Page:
Graduate students echoed the feelings of undergraduates with regard to the library as place, and with regard to library employees. Graduate students were harshly critical of the library with regard to access to collections (hours of opening) and felt that the library does not provide the journals (print and electronic) needed for their research.

Faculty respondents also felt that the library does not provide the journals needed for their research.

Library Use and Non-Library Internet Gateway Use

The survey also queried respondents about their library use both on the premises and remotely as well as their use of non-library gateways, such as Yahoo or Google to obtain information.
  Daily Weekly Monthly Quarterly Never No.
How often do you use resources on library premises? 36
255 100.00%
How often do you access library resources through a library Web page? 64 25.10% 121 47.45% 42 16.47% 18 7.06% 10 3.92% 255 100.00%
How often do you use Yahoo&153;, Google&153;, or non-library gateways for information? 172 67.45% 50 19.61% 20 7.84% 6 2.35% 7 2.75% 255 100.00%

General Satisfaction and Information Literacy Measures
(Scale of 1-9)

Satisfaction Questions: Overall UHM
In general, I am satisfied with the way in which I am treated at the library 7.26 7.07
In general, I am satisfied with library support for my learning, research and/or teaching needs: 6.83 6.18
How would you rate the overall quality of the service provided by the library? 7.05 6.54
Information Literacy Outcomes Questions:    
The library helps me stay abreast of developments in my field(s) of interest 6.07 5.84
The library aids my advancement in my academic discipline 6.70 6.45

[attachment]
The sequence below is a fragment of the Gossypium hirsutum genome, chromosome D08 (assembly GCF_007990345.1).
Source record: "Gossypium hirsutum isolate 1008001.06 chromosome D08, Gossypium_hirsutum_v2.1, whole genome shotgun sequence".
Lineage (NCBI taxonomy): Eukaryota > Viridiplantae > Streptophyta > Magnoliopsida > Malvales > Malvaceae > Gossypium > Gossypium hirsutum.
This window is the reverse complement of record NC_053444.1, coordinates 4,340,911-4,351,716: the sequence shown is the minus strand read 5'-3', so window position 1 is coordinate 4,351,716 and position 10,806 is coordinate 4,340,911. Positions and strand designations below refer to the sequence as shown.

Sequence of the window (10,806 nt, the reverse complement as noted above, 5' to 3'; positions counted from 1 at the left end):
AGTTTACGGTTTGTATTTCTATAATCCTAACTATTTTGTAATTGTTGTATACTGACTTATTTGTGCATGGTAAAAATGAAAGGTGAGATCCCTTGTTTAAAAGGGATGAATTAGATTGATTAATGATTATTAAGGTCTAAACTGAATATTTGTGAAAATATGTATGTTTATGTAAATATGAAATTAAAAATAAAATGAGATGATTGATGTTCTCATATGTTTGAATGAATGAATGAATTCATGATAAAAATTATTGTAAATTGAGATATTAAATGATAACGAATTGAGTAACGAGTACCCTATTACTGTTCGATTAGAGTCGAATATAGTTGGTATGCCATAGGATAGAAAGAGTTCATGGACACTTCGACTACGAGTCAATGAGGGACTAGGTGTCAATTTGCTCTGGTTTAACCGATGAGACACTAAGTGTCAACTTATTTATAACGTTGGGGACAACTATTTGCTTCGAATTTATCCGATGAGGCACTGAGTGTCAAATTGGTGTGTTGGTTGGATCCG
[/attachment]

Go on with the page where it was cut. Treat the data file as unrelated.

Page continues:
The library enables me to be more efficient in my academic pursuits 6.79 6.36
The library helps me distinguish between trustworthy and untrustworthy information 5.56 5.31
The library provides me with the information skills I need in my work or study 6.14 5.84

A hardcopy of the LibQual+ National Service Quality Survey is also available in the Hawaiian Collection, 5th floor of Hamilton Library. Please request call number HAWN Z678.85 .L52 2003.


In Fall of 2003 the Library conducted several focus groups of graduate students. The results of those groups echoed the concerns expressed in the LibQual+ TM survey. There was concern about insufficient hours of access to the library collections, particularly during interim periods. Requests for extended service hours in the Hawaiian Collection were common.

The Library's 24/3 experiment during spring semester 2004 is partially a result of the concerns expressed in LibQual+&153; and the focus groups. A campaign to "calm" the library environment, reduce noise, food, and inappropriate behavior is underway as well.

Improving collections of books and journals remains a high priority. However, because of budget constraints, efforts to improve the holdings of scholarly journals will be made in terms of reorienting and refocusing existing funds to provide the most appropriate subscriptions to fulfill the needs of today's researchers and instructors. A journal review and cancellation project is underway to meet the requirements to curtail costs in the face of ever rising price inflation and the need to deal with "flat" institutional budgets.